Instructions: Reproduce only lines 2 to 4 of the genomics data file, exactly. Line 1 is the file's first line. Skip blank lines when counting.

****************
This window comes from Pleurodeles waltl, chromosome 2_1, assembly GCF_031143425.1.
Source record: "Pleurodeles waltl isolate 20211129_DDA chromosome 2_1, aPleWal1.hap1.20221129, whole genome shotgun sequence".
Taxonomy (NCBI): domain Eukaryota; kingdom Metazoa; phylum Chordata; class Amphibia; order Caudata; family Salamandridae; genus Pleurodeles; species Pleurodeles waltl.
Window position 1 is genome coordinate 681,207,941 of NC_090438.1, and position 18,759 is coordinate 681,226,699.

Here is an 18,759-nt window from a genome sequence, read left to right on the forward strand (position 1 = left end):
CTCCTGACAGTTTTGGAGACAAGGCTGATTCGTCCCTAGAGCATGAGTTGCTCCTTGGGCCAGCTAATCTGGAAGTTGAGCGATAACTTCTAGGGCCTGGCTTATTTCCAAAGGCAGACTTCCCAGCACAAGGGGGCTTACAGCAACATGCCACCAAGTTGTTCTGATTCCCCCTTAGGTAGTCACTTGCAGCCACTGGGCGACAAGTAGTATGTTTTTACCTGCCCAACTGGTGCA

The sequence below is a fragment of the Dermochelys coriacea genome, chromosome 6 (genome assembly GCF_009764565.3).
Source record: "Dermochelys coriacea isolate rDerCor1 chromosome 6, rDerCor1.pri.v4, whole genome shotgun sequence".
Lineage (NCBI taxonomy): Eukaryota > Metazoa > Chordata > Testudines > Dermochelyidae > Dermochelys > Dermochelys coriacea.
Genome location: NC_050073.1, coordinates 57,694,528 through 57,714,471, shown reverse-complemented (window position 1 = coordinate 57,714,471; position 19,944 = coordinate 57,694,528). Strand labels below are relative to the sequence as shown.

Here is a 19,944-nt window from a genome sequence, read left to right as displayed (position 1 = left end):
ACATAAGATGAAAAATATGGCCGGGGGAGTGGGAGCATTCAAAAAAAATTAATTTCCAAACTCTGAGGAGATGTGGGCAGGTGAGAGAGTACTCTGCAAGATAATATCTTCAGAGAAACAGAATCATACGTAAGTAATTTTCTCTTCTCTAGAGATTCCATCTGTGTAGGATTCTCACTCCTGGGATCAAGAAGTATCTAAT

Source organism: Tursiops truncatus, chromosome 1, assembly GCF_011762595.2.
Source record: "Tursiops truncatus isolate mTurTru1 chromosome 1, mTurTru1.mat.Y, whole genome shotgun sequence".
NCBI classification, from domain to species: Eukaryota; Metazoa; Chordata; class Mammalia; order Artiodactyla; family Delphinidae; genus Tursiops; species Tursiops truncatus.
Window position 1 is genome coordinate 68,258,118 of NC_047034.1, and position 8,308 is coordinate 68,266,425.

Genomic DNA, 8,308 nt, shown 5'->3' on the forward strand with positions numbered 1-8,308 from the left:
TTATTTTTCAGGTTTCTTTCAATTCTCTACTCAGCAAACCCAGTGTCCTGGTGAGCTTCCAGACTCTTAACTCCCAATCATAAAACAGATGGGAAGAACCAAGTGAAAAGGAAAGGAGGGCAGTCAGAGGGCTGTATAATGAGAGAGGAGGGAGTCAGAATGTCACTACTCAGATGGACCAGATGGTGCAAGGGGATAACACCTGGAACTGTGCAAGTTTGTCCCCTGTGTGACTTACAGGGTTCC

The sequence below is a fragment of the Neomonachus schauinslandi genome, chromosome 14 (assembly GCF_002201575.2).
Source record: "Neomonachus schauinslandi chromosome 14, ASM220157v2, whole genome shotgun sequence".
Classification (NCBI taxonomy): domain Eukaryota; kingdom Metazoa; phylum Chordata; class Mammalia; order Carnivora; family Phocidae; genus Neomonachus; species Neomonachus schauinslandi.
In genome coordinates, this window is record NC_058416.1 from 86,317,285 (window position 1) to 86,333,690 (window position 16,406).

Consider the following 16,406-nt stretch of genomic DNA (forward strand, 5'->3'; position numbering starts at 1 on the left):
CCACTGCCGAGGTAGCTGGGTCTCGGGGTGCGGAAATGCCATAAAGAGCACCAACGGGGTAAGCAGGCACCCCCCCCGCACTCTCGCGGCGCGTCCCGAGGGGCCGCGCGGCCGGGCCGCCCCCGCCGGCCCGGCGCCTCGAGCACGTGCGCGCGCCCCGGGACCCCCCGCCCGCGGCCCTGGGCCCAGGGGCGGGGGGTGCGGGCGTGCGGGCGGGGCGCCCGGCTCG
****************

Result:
Source record: "Pleurodeles waltl isolate 20211129_DDA chromosome 2_1, aPleWal1.hap1.20221129, whole genome shotgun sequence".
Taxonomy (NCBI): domain Eukaryota; kingdom Metazoa; phylum Chordata; class Amphibia; order Caudata; family Salamandridae; genus Pleurodeles; species Pleurodeles waltl.
Window position 1 is genome coordinate 681,207,941 of NC_090438.1, and position 18,759 is coordinate 681,226,699.